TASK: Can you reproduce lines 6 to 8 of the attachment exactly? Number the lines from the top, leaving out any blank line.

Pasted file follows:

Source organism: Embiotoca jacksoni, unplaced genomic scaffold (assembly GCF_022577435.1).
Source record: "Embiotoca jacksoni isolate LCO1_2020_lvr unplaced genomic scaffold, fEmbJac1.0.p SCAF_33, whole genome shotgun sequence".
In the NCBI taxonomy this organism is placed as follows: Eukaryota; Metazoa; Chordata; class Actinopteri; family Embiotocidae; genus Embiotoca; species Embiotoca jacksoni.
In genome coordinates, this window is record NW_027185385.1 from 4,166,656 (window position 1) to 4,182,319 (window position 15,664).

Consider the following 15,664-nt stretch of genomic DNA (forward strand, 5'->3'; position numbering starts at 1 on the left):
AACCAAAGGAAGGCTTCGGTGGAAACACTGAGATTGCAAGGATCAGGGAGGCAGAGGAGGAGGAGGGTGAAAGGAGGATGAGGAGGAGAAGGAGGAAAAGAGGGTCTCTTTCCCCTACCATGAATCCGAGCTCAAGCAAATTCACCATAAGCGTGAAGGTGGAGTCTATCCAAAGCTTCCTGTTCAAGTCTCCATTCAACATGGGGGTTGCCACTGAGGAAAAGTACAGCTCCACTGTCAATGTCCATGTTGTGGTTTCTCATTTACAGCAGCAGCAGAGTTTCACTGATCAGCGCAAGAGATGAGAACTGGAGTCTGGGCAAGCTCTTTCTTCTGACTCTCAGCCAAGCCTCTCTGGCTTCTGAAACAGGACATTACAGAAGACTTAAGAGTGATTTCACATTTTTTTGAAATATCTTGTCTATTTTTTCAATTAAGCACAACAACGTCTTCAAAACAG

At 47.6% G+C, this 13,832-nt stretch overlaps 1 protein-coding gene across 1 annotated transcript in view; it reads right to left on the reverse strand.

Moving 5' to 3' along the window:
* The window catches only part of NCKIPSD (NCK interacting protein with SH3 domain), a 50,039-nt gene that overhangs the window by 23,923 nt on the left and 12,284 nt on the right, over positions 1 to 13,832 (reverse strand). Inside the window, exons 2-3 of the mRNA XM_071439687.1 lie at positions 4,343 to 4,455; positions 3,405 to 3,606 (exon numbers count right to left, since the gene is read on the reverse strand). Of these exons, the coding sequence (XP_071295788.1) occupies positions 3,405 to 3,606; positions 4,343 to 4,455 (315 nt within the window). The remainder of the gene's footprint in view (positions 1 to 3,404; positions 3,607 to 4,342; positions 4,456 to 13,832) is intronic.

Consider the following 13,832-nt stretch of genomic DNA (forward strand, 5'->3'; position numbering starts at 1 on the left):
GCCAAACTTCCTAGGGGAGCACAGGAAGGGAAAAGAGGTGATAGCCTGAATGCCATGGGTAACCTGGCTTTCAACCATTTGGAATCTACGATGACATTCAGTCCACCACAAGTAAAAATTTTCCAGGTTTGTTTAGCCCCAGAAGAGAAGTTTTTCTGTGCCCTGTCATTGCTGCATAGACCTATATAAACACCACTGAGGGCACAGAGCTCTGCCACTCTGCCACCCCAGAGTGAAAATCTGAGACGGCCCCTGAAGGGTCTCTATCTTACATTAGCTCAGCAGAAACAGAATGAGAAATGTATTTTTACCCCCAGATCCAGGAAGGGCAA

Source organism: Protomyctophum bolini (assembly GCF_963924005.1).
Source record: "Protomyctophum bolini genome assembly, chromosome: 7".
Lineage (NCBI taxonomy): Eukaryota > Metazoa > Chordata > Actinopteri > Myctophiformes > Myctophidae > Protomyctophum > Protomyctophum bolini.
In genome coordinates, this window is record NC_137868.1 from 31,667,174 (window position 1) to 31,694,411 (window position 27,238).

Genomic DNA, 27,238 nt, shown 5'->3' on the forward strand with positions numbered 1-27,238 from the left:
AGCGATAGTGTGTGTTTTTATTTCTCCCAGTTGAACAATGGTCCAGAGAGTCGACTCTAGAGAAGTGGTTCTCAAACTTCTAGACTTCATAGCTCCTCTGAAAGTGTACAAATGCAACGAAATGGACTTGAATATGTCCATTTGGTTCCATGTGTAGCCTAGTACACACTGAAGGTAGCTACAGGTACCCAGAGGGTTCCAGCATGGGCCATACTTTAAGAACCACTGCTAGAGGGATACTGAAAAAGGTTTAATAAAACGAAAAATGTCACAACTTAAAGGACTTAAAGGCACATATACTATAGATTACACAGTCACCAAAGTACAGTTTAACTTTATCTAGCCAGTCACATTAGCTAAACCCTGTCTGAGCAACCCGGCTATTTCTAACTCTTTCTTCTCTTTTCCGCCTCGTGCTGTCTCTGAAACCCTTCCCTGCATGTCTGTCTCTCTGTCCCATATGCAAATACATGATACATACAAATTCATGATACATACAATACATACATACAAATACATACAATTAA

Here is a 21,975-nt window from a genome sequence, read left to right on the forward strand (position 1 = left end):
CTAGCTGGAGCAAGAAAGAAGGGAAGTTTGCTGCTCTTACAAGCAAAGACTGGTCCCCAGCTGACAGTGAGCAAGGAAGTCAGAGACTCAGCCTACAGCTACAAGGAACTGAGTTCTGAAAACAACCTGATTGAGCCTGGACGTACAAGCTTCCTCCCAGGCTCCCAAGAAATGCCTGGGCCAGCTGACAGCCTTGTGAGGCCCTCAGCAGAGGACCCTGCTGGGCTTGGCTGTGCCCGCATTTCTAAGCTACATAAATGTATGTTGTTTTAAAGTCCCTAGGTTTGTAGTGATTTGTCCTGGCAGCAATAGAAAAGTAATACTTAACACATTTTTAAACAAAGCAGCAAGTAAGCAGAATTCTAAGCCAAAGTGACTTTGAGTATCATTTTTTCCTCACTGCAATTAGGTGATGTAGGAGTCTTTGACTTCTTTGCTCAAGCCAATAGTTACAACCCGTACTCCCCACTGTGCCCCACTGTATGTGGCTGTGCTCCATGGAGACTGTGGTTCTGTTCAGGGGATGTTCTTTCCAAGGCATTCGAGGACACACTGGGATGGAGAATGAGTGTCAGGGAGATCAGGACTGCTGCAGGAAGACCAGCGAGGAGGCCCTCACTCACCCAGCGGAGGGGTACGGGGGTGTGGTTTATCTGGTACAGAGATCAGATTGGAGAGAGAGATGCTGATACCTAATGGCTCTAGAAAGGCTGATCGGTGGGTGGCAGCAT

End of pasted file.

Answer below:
AACCAAAGGAAGGCTTCGGTGGAAACACTGAGATTGCAAGGATCAGGGAGGCAGAGGAGGAGGAGGGTGAAAGGAGGATGAGGAGGAGAAGGAGGAAAAGAGGGTCTCTTTCCCCTACCATGAATCCGAGCTCAAGCAAATTCACCATAAGCGTGAAGGTGGAGTCTATCCAAAGCTTCCTGTTCAAGTCTCCATTCAACATGGGGGTTGCCACTGAGGAAAAGTACAGCTCCACTGTCAATGTCCATGTTGTGGTTTCTCATTTACAGCAGCAGCAGAGTTTCACTGATCAGCGCAAGAGATGAGAACTGGAGTCTGGGCAAGCTCTTTCTTCTGACTCTCAGCCAAGCCTCTCTGGCTTCTGAAACAGGACATTACAGAAGACTTAAGAGTGATTTCACATTTTTTTGAAATATCTTGTCTATTTTTTCAATTAAGCACAACAACGTCTTCAAAACAG

At 47.6% G+C, this 13,832-nt stretch overlaps 1 protein-coding gene across 1 annotated transcript in view; it reads right to left on the reverse strand.

Moving 5' to 3' along the window: